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Declaration of Agent for Disposition of Remains

This document allows you to appoint someone to take care of your remains following your death. This document also allows you to declare your funeral/cremation desires. This document is especially helpful when your funeral desires might not align with that of your family’s. For instance, if certain religious rites or special clothing is desired by you, but your family would not want it, this declaration gives you the right to determine which rites and clothing you would have at your funeral.

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Senior Gay Couple

Estate Planning FAQ

You have Questions, We have Answers

What are the steps in the Estate Planning Process?

Every Estate plan is unique, and the process is different for everyone. Generally, though, you will need to assess and value assets and liabilities; set goals and objectives for your estate plan; Develop the plan with your attorney; and then implement the plan.

How often should I update my estate plan?

Unless you have just experienced a significant life event (divorce, purchase or sale of a home, children or grandchildren being born, etc.) you will want to update your estate plan every 3-5 years. The law constantly changes and, especially if you have a sizable estate, you will want to make sure your estate plan is up to date.

Should I tell my family about my estate plan?

What you tell your family is up to you. Generally, you should, at a minimum, let your family know that you have an estate plan, and where they can find the documents they will need (your Will or Trust, and any Powers of Attorney and Advance Directives). After that, maintaining a healthy family dialogue is always a good thing in your estate plan.

What happens if you die without a will?

If you die without a will, it is considered an "intestate." State laws on descent and distribution will determine who receives your property by default. A state's plan often reflects the legislature's guess as to how most people would dispose of their estates and builds in protections for certain beneficiaries, particularly minor children. That plan may or may not reflect your actual wishes, and some of the built-in protections may not be necessary in a harmonious family setting. A will allows you to alter the state's default plan to suit your personal preferences.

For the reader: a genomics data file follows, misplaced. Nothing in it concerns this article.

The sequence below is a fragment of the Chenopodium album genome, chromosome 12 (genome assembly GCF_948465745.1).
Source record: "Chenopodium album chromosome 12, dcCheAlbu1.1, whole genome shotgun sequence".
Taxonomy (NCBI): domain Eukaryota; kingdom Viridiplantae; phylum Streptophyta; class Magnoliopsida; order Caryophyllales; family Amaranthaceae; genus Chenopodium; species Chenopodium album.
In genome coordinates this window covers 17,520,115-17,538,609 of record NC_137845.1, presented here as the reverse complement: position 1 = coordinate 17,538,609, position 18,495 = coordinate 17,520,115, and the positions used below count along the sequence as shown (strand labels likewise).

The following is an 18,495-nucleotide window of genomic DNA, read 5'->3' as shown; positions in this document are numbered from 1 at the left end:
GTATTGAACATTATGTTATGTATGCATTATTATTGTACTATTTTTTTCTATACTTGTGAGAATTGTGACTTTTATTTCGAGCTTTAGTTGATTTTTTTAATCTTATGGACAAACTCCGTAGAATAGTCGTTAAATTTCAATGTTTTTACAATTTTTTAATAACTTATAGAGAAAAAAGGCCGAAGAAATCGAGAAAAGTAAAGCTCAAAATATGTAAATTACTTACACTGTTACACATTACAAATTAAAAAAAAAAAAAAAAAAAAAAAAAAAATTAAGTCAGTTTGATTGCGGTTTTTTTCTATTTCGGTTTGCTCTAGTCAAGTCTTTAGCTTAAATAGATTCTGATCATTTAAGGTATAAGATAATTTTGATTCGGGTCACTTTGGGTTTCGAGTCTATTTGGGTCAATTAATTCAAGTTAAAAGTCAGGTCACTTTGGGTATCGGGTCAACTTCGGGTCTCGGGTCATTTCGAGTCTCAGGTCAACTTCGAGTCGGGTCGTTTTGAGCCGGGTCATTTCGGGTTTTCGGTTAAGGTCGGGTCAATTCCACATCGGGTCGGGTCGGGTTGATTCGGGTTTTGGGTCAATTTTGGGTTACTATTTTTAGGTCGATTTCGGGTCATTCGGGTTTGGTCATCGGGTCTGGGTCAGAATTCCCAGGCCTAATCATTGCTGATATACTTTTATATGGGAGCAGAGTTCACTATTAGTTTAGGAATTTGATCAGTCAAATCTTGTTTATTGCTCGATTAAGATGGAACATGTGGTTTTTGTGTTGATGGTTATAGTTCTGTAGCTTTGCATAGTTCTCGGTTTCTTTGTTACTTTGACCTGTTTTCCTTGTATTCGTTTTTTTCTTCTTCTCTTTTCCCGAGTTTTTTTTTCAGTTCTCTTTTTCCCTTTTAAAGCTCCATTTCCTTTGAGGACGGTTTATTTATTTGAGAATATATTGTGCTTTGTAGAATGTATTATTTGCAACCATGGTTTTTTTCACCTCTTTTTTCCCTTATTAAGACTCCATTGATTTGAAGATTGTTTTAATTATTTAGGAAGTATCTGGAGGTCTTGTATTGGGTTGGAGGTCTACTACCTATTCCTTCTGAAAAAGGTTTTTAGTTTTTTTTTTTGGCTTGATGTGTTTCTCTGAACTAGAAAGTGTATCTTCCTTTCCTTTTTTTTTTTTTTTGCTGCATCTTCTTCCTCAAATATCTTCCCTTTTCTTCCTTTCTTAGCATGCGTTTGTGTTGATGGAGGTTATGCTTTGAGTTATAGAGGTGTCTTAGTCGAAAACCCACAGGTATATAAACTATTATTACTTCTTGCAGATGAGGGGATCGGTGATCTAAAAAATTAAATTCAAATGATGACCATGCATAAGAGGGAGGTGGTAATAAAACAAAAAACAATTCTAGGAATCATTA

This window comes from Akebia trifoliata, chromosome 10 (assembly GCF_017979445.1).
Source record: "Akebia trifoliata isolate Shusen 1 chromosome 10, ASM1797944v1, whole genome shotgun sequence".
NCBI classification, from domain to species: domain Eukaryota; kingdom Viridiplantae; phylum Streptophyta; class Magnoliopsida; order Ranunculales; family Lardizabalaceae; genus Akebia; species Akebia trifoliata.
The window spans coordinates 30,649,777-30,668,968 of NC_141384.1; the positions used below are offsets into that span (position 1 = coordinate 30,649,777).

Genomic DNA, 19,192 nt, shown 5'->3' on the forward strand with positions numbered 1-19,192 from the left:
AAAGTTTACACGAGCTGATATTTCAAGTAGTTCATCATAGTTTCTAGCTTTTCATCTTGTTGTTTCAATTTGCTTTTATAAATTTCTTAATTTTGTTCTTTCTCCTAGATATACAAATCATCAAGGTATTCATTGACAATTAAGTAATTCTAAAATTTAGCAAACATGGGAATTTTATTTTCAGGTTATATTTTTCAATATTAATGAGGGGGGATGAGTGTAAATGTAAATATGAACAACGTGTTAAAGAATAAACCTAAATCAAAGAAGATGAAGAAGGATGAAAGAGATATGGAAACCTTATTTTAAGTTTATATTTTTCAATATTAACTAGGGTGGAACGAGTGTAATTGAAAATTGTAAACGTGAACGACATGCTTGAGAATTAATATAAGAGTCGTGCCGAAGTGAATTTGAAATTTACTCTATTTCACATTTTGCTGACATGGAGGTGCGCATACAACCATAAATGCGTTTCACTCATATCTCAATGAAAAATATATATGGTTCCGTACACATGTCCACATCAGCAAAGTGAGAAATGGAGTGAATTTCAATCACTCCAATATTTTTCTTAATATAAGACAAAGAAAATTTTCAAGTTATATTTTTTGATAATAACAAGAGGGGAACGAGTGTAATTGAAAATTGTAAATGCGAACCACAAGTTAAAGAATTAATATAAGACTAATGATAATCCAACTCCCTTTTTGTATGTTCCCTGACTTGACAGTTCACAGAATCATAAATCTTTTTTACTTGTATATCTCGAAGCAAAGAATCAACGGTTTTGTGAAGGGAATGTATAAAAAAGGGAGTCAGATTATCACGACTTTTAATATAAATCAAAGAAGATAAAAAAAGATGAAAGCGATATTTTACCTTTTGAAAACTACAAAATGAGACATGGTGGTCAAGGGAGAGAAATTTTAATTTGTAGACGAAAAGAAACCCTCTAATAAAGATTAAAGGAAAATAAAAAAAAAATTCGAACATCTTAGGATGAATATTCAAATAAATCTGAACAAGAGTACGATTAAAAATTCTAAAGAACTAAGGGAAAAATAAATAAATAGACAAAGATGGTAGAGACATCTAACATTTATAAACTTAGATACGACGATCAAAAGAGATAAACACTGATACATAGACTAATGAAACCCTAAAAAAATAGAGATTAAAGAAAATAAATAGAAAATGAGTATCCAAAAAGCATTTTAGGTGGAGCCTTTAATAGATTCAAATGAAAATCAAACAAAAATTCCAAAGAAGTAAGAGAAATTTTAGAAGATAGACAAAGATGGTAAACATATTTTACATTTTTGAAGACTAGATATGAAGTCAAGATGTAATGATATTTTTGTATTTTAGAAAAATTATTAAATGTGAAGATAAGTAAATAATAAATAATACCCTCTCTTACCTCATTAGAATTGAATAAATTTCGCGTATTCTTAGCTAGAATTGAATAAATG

What happens if I own property jointly?

If you own property with another person as joint tenants with right of survivorship, that is, not as tenants in common, the property will pass directly to the remaining joint tenant upon your death and will not be a part of your probate estate governed by your will. It is important to note that whether property is part of your probate estate has nothing to do with whether property is part of your taxable estate for estate tax purposes.

What is a Trust?

Trusts are legal arrangements that can provide incredible flexibility in an estate plan, thereby enabling you and your heirs to achieve a number of significant personal goals that cannot be achieved otherwise. Property is held by a trustee, which may be one or more persons or a corporate trust company or bank, for the benefit of one or more beneficiaries. The trustee then administers the trust according to the trust document(s) to achieve the goals stated in the trust.